[PATCH 1/1] arm: vfp: Raising SIGFPE on invalid floating point operation
mikpe at it.uu.se
Fri Feb 3 09:41:20 EST 2012
Russell King - ARM Linux writes:
> On Fri, Feb 03, 2012 at 02:32:14PM +0100, Mikael Pettersson wrote:
> > No, a SIGFPE delivered at the wrong point in time with the wrong
> > context in its sigframe is MUCH worse than not getting a SIGFPE
> > at all. (And likewise for all other trap signals, SEGV, ILL, etc.)
> If your FP is pipelined, then you won't get a SIGFPE for a div0 situation
> as soon as the instruction appears in the program. Think about what's
> 1. The FP hardware may be occupied with a computation.
> 2. The program issues the divide instruction, the FP hardware accepts
> this. Meanwhile, the integer part of the core continues processing
> 3. The FP hardware completes its computation, and gets to execute the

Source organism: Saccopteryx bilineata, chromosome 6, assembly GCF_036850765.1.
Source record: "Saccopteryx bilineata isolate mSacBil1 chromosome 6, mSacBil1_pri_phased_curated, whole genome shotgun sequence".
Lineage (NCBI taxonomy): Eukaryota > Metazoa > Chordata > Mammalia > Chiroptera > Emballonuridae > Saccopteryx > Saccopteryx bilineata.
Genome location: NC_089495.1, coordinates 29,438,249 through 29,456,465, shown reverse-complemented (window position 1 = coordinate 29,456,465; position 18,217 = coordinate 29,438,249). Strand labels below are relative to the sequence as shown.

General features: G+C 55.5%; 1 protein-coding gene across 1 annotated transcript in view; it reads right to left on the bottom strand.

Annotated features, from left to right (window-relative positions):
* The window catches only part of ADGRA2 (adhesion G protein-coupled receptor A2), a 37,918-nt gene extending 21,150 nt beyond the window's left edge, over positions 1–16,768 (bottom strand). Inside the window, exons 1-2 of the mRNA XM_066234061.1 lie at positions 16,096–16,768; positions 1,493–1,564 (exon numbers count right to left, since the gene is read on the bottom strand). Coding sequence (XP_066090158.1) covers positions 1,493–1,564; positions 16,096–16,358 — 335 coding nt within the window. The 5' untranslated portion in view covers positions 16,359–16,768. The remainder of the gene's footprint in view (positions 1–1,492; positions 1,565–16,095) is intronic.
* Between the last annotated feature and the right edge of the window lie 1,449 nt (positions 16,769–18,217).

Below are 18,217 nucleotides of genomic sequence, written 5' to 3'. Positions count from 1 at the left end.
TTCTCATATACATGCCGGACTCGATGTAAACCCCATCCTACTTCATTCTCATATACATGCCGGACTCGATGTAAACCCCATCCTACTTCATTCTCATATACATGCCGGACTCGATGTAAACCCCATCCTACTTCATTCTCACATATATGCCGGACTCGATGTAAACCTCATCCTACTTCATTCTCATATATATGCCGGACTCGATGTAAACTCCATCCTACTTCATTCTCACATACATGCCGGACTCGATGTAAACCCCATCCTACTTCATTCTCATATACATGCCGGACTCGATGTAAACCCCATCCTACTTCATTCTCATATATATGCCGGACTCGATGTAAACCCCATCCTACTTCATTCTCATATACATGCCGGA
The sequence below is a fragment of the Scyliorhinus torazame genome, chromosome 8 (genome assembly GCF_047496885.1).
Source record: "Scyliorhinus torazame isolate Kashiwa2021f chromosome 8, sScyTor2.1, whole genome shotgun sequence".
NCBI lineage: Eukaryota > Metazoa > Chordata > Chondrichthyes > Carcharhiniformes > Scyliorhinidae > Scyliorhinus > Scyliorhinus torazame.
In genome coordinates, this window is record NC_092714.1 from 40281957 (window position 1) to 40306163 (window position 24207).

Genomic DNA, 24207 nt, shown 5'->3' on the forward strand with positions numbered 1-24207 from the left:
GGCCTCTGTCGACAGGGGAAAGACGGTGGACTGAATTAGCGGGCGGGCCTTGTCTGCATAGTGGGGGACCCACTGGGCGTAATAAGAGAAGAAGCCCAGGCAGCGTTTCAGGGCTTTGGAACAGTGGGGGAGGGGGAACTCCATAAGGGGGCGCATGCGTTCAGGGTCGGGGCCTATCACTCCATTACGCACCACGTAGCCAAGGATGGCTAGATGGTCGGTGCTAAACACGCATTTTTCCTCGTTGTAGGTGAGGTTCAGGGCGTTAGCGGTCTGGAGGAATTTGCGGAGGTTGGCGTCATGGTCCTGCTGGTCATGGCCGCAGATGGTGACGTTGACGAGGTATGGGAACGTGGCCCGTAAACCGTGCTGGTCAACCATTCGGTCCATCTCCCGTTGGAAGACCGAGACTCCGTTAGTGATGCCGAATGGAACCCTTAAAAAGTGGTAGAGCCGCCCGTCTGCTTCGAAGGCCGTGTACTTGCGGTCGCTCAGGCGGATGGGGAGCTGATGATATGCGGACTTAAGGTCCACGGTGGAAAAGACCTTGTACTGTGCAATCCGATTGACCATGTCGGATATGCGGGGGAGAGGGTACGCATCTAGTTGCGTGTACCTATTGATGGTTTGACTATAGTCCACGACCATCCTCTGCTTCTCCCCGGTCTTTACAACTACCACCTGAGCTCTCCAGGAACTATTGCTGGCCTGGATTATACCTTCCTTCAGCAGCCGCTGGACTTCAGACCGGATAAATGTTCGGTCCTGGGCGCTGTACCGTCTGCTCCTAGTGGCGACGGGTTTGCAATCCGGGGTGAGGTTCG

> divide instruction.
> 4. The FP hardware discovers a divide-by-zero situation, and flags it
> in its status register.
> At this point, there's no way for the FP hardware to flag that situation
> to the integer core (there's no interrupt.) The failure gets flagged
> when the program executes the next FP instruction, and is raised by the
> FP hardware refusing to accept that instruction with an exception status.
It's OK to deliver on the next FP insn, that's a fairly common design
and not too difficult to handle (at least not for what I've used it for,
namely to use FP exns instead of explicit NaN/Inf checks in the runtime
of the Erlang VM, and to turn the FP exns into language-level exceptions).
My reaction was against delivering at some random point in the future
where possibly incorrect decisions have already been made, and where
the state is arbitrarily different from the one at the exn origin.
However, having read Dave Martin's response I now think the problem is
a buggy application or libc, and not something the kernel should care
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